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LSU’s Building Design Renaissance

ikon.5 Architects designs a reflective, fritted facade in the visual tradition of the campus’ original craftsmanship.

In the wake of Hurricane Katrina, New Jersey–based ikon.5 Architects had an opportunity to reinvent the image of Lousiana State University’s E.J. Ourso College of Business. The original campus, designed in 1928 by the Olmsted Group, was planned as an Italian Renaissance village, which functioned as the economic engine of Louisiana and the Gulf of Mexico region for nearly 75 years. ikon.5 and local firm Coleman Partners Architects, used the circumstances of Katrina’s aftermath to give the business school a progressive image, while staying true to the University’s prescriptive aesthetic guidelines. Maintaining the classical layout of the main square—head houses at either end with smaller classrooms lining an expanse of lawn—the design committee made several concessions in the 2012 update. In the past, guidelines dictated that all buildings feature the original craftsmen’s stucco formula, which was made from crushed white pebbles and seashells. But for the 21st century, LSU’s Design Committee decided that updating materiality would be a forward-thinking representation of the school’s influence and thus approved a new glass skin for the business school’s graduate and undergraduate classroom buildings.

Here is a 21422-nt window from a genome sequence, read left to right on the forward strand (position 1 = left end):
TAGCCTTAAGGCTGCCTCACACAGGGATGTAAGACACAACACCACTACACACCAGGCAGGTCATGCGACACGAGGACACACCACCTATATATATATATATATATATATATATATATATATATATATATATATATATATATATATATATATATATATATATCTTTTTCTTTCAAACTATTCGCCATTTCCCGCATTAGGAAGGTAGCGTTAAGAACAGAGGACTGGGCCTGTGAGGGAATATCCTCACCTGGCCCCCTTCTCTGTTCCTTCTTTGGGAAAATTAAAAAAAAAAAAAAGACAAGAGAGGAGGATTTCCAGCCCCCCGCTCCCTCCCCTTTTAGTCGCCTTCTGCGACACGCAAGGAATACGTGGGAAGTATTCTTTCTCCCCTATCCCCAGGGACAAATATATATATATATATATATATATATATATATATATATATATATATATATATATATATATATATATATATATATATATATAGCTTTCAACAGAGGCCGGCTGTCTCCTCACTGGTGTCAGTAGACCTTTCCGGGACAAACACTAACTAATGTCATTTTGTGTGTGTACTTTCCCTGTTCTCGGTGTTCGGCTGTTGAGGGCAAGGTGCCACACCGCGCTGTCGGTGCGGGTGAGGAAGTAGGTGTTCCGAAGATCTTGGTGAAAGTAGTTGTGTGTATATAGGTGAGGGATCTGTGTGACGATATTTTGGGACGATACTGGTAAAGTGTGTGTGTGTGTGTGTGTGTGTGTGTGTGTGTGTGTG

• Facade Manufacturer Viracon, Oldcastle BuildingEnveloper
  • Architects ikon.5 Architects, Coleman Partners Architects, CDC
  • Location Baton Rouge, La.
  • Date of Completion 2012
  • System custom double-paned insulated glass unit, aluminum curtain wall
With the help of multiple glass vendors, the architects at ikon.5 launched a series of material studies yielding more than 100 pattern variations of ceramic fritting on glass that effectively represented the University’s characteristic stucco. “We wanted the wall to appear three dimensional,” said ikon.5 principal Joseph Tattoni. “We had thought of polished stainless steel panels, perforated for visibility, but on glass we could achieve that with a mirror effect.” The inherent coloring of the ceramic is naturally cream colored, but depending on the angle of the sun and the viewer’s vantage, the facade appears dynamic, shifting from ochre to champagne to blonde. Working with Viracon, the team designed a custom double-paned insulated unit. The outermost ¼-inch glass panel features a ceramic frit in a dot-line pattern that blocks 38.6 percent of visible light to minimize glare and solar heat gain. The inner lite features a reflective coating that creates the effect of a one-way mirror, reducing transmitted visible light by 29 percent and solar energy by 22 percent. This combination of management strategies was deemed the most effective for solar gain protection. While building performance was paramount, the designers were also very aesthetically driven. “We wanted an abstract representation of the historic campus,” said Tattoni. “It was clear we didn’t want any mullions, and for the building skin to appear not as windows but a monolithic glass surface.” Along with Coleman Partners Architects, Dallas-based facade consultant CDC helped devise a structural glazing system that could be adapted for an aluminum curtain wall manufacturer, eliminating mullions but supporting faint, flush joints. This structural element also ensures the glass building’s safety and code compliance in the hurricane-prone region.